NEW YORK • They are about 5cm wide, squarish, and 13cm tall. They hail from the Toggenburg valley of north-east Switzerland, and they are held in the highest regard by experts around the world.
They are glass bottles used to hold athletes' urine samples, and they are central to the account of a former Russian anti-doping official, who says that the host country executed an elaborate doping operation at the 2014 Sochi Olympics - imperceptibly switching out drug-tainted urine from the squat containers long thought to be tamper-proof.
"I tried to break into these bottles years ago and couldn't do it," Don Catlin, the former head of the UCLA Olympic Analytical Laboratory, said. "It's shocking."
The bottles, used for testing at the Olympics since the Sydney Games in 2000, are made by Berlinger, a Swiss company founded in 1865 as a mechanical cotton weaving mill.
Until this week, they were largely ignored vessels in the global fight against doping.
Now they are prominent characters in an extraordinary ploy that affected the results of the Winter Olympics, according to Grigory Rodchenkov, who ran Russia's anti-doping laboratory for a decade.
According to him, Russian officials somehow figured out a way to remove the cap without breaking it, enabling him to replace the steroid-tainted urine of top athletes with clean urine, stockpiled in soda bottles and other containers in the months leading up to the Games.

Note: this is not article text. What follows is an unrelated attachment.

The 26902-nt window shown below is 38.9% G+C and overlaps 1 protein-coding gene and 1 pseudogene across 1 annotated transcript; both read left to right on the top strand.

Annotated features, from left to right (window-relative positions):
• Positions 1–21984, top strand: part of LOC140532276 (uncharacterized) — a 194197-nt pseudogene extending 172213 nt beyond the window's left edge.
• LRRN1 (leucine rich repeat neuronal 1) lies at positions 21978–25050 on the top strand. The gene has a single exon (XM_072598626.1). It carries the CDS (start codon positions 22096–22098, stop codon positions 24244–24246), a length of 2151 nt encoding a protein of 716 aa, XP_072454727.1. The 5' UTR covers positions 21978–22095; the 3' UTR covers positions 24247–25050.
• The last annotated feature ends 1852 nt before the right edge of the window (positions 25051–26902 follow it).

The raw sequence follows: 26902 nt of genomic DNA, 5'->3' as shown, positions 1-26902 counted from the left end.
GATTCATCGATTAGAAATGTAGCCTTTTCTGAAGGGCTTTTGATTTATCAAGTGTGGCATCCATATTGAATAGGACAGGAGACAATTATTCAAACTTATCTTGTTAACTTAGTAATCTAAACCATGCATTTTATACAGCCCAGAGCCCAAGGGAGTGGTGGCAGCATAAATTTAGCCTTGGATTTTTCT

The mechanics of how the feat was pulled off are a mystery to Rodchenkov. "I truly believed this was tamper-proof," he said in a recent interview with the New York Times in Los Angeles, holding a clear Berlinger bottle with a blue stripe in his hand.
"This is like a safe. I cannot think how to get under this."
Berlinger bottles come in sets of two: one for the athlete's "A" sample, which is tested at the Games, and the other for the "B" sample, which is used to corroborate a positive test of the "A" sample.
Metal teeth in the "B" bottle's cap lock in place, so it cannot be twisted off.
"The bottles are either destroyed or retain visible traces of tampering if any unauthorised attempt is made to open them," Berlinger's website says about the security of the bottles.
Rodchenkov said that for at least 15 Russian athletes who won medals at Sochi, both the "A" and "B" samples were substituted before they were tested. None of the bottles' caps - which are branded with unique seven-digit codes - showed any signs of having been opened.
Catlin theorised that heat had been applied to remove the bottles' caps.
He said he had expressed some concern about the bottles years ago, asking if they could be outfitted with internal thermometers, to show if the sample had been frozen or heated. "But that's just a wild guess," he said.
NEW YORK TIMES